10 fantasy options to be wary of in the first 5 rounds
Across the fantasy football landscape, average draft positions are starting to take shape. Fantasy analysts are coming back out of the woodwork armed with stats and research and we are rearing to go.
We are all trained to assess risk. A risky player isn’t necessarily a bust, or someone you should avoid. Instead, think of this list as a resource to use to determine your exposure to these players. I already drafted most of these players in my early drafts, so don’t completely avoid anyone. Instead, I encourage you to exercise caution.
Below are two guys going in each of the first five rounds where the risk might be larger than common sentiment would have you believe. Tread lightly.
Mike Evans, WR, Tampa Bay Buccaneers (Overall ADP per Fantasy Football Calculator: 9; fourth WR)
Last season, Evans led the league with 168 targets. However, he only caught 57 percent of them, which was the lowest completion percentage among the top-15 wideouts in both standard and PPR scoring. In 2015, he caught 51 percent of his passes. In 2014, 59 percent. In 2016, Evans totaled 1,321 yards (fourth among WRs), and scored 12 touchdowns (tied for second). Over the offseason, the Bucs signed DeSean Jackson and drafted O.J. Howard. There is a big possibility that Evans’ target share will go down, and since he hasn’t caught more than 60 percent of his targets in his NFL career, his overall totals could also take a hit.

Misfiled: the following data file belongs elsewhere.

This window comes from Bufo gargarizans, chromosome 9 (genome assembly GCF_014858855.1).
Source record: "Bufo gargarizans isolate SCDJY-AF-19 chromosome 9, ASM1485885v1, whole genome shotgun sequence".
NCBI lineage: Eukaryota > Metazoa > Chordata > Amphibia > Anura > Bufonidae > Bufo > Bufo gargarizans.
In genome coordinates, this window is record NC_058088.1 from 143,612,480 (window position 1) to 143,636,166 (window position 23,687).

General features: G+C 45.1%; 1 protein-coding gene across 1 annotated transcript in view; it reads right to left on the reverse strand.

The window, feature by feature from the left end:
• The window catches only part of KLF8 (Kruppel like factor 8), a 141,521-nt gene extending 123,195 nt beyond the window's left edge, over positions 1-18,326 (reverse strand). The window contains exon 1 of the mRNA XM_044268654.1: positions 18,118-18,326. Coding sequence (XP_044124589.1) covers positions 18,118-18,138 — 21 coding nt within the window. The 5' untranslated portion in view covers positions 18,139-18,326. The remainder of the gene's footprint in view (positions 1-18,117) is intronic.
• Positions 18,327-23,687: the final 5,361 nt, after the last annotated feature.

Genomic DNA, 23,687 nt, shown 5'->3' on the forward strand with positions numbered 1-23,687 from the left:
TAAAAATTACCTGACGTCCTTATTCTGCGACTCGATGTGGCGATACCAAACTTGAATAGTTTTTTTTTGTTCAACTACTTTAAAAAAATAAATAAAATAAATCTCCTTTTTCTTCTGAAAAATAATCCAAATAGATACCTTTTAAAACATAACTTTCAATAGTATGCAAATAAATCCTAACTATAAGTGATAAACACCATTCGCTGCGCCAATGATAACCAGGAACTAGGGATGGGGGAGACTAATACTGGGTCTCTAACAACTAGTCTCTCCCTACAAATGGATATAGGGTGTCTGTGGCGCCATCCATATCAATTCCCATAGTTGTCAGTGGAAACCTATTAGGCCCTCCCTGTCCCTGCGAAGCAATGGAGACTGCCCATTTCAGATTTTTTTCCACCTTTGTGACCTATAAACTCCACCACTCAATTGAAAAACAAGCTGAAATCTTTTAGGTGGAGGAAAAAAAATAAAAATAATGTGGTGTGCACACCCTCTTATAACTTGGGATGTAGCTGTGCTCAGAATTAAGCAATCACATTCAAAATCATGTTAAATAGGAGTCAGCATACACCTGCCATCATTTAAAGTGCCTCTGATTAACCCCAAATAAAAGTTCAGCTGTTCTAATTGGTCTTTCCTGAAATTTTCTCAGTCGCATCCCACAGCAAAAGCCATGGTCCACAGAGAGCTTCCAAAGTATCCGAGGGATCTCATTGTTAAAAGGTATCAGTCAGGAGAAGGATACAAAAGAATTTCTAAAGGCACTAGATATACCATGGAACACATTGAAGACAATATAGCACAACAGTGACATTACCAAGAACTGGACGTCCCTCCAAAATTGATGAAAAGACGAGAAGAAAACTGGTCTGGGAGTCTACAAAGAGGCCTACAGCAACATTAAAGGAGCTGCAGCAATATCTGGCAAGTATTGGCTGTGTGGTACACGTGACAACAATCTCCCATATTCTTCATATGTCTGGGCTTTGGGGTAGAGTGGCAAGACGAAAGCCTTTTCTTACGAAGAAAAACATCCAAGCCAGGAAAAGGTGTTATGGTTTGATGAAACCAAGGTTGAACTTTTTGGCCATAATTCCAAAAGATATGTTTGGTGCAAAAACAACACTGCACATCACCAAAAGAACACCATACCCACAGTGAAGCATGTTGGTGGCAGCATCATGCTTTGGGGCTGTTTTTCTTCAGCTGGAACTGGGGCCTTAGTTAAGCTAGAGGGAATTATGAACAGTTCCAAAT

Jordan Howard, RB, Chicago Bears (Overall ADP: 11; sixth RB)
Last season, Howard only got 12 carries over the course of the first three games, but he ended the season with the second-most rushing yards (1,313) in the league as a rookie who came into the league as a fifth-round draft pick. He did that with a quarterback carousel that featured Jay Cutler, Brian Hoyer and Matt Barkley. The quarterback situation still looks bleak, featuring a signed-then-spurned Mike Glennon and the rookie Mitchell Trubisky. And now the NFL has a year of Howard tape. Everyone knows that the Bears will run, but they knew that last year and still couldn’t stop him. The real question is if he can pull that off two years in a row? (Sorry for the bad memories, Todd Gurley owners…)
Rob Gronkowski, TE, New England Patriots (Overall ADP: 20; first TE)
I wrote about Gronkowski in my TEs that might bust article, as well, but it bears repeating. Gronkowski is the best fantasy tight end in the league. That is not debatable. 15.1-yard average depth per target. 3.18 yards per route run. 8.7 yards after the catch. Everything is tops. But he only played in eight games last year, and in three of those games, he caught one or fewer passes while he served as a decoy. He was cleared to practice this week and the Patriots restructured his contract with an eye on the future, but he hasn’t played a full season since 2011. You should absolutely get Gronkowski in leagues this year, but diversify.